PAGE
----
I veganised the original recipe from BBC’s Good Food and made some adaptations dictated by the (barren) contents of my cupboards.
Quinoa and Vegetable Laksa
Ingredients – serves 2
- 1 onion, sliced
- 2 tbsp Patak’s mild curry paste
- about 50 ml water
- 500 ml oat milk
- 400 g frozen mixed vegetables, or any veggies at hand which were in my case: frozen peas and green beans, corn kernels from a can, a large spring onion/small leek (sliced), an old turnip (nuked), some red and green bell pepper in small pieces
- 85 g quinoa, rinsed (!)
- 2 ts vegan broth powder
- salt & pepper
- Simmer the onion, curry paste and water for 5 minutes in a large saucepan, stirring from time to time. Begin with a splash of water and add some when the mixture gets too dry.
- Heat the oat milk in a jug in the microwave.
- Add the vegetables, quinoa, broth powder and stir in the milk.
- Bring to the boil, simmer gently for 10 mins until the quinoa is cooked.
- Season with salt and pepper to taste.
- Let it sit for a short while longer if the directions of the quinoa call for that.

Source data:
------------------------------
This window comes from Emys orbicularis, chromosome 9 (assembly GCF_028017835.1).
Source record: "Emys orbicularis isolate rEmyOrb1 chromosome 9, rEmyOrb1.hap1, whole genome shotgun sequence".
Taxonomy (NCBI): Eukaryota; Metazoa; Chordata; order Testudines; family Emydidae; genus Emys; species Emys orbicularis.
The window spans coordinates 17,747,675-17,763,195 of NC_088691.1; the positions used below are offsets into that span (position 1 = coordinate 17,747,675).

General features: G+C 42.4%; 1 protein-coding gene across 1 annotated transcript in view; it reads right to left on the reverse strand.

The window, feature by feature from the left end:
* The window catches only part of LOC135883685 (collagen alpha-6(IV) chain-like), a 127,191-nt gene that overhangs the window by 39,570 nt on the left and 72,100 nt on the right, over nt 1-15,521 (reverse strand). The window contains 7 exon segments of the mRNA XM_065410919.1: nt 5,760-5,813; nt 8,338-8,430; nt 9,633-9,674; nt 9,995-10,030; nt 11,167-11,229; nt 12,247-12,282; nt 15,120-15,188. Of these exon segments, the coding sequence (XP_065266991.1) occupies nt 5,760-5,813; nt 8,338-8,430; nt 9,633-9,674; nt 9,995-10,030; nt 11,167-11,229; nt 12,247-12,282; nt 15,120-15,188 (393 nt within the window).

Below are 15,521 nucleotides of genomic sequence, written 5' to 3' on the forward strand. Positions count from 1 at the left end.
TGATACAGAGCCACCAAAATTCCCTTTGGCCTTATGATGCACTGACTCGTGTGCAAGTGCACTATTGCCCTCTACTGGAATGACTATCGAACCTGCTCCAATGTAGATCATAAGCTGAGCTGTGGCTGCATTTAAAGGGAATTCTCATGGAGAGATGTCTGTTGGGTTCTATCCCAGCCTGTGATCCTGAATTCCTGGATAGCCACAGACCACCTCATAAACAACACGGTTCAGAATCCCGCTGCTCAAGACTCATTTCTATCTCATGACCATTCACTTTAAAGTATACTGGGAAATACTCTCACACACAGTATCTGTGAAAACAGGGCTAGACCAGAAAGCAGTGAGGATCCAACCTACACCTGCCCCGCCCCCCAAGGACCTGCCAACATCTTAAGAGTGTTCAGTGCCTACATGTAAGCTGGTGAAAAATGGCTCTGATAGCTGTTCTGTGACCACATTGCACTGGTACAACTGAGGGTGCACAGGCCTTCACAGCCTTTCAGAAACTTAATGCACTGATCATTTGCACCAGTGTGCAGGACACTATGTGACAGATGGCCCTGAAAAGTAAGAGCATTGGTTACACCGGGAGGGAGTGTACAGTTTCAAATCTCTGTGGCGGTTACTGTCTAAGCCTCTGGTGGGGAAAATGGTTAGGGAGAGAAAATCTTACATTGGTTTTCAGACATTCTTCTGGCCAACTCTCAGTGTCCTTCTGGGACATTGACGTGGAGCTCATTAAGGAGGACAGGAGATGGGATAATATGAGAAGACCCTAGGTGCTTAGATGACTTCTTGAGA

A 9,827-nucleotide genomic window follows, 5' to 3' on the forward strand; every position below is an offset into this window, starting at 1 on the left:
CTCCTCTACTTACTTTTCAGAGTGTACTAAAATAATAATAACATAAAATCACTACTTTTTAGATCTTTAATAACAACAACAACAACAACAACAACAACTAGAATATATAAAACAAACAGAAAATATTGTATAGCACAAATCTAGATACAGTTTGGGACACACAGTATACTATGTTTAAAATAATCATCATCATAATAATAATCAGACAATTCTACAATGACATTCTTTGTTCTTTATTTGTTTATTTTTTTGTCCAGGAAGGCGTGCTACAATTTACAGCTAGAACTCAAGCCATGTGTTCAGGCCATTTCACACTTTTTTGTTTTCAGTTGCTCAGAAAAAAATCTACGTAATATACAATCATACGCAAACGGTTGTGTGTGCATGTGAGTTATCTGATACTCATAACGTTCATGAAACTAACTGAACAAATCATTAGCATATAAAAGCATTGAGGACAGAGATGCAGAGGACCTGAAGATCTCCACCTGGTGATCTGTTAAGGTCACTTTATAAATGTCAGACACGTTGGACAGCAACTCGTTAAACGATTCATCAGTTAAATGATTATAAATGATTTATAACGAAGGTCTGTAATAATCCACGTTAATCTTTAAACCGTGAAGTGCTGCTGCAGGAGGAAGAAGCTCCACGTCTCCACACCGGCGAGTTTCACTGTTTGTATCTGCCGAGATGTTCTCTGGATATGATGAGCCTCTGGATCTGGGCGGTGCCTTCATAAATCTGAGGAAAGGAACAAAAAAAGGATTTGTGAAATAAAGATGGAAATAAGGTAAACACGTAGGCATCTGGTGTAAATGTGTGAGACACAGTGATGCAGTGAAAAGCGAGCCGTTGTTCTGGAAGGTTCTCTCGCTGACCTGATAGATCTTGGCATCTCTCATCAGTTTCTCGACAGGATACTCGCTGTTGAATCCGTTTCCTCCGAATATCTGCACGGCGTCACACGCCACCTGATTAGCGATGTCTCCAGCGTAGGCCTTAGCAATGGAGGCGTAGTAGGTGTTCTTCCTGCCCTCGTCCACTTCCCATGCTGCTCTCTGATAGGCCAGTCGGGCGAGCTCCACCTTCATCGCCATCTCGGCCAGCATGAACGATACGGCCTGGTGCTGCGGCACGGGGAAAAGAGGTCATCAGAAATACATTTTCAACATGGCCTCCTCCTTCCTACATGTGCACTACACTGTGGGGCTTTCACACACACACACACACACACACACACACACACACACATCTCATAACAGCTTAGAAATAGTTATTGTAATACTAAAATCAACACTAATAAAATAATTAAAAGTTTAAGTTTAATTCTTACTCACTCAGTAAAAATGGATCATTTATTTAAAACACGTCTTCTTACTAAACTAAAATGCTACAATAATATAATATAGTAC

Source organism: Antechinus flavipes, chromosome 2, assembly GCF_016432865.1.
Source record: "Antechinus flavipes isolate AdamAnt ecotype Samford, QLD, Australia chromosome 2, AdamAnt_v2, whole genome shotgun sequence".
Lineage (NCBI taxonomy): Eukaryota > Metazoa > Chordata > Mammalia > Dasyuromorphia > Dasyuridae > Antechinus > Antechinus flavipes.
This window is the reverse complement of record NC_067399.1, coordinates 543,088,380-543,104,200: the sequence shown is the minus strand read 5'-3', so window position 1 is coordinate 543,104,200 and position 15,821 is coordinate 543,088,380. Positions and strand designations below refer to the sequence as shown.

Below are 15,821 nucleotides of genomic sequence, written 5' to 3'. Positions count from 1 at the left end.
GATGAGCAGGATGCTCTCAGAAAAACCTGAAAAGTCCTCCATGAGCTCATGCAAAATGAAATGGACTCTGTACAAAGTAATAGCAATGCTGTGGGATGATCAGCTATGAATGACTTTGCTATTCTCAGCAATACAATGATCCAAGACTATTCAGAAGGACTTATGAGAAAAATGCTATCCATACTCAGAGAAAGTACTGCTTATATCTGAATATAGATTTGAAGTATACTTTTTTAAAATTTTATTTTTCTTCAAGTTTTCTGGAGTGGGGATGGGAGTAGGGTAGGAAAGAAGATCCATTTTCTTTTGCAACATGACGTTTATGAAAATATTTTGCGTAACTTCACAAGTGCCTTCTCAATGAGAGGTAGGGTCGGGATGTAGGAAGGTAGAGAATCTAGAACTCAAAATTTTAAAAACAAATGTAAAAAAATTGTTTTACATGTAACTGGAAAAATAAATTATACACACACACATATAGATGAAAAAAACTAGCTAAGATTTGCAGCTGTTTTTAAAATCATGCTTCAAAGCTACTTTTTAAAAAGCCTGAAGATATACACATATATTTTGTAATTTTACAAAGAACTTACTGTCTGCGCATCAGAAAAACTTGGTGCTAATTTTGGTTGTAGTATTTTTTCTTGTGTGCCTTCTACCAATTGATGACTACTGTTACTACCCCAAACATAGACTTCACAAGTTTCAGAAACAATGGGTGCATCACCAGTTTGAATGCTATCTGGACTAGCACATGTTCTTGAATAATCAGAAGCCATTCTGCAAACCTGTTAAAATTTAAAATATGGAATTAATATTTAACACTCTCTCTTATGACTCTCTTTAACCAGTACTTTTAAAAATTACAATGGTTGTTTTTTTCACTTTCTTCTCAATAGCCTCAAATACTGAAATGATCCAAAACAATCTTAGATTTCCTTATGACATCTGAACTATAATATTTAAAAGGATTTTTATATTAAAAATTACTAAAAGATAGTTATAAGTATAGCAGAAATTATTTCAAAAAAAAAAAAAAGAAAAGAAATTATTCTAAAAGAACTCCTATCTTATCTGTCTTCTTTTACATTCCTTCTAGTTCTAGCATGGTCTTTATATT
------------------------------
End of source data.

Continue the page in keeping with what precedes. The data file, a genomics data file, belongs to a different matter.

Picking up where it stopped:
Next time I would like to try this recipe with almond milk instead of oat. Mr Gnoe thinks that will be too overwhelming but I think it may be good. Or maybe half of each. Of course you can use any plant-based milk but some will be better than others.
Also, the original recipe was titled “Spicy vegetable and quinoa laksa” but my tastebuds failed to notice any heat. Of course that depends on the the type of curry paste: I may use a stronger one next time, or just add a red chilli.
Always remember to rinse your quinoa seeds before cooking. They have a bitter-tasting coating (called saponins), which is mildly toxic and meant to make the kernels less-palatable to birds and other seed-eaters. These days quinoa has already been cleaned by the manufacturer but it’s good to get rid of possible remnants. Just follow the instructions on the package.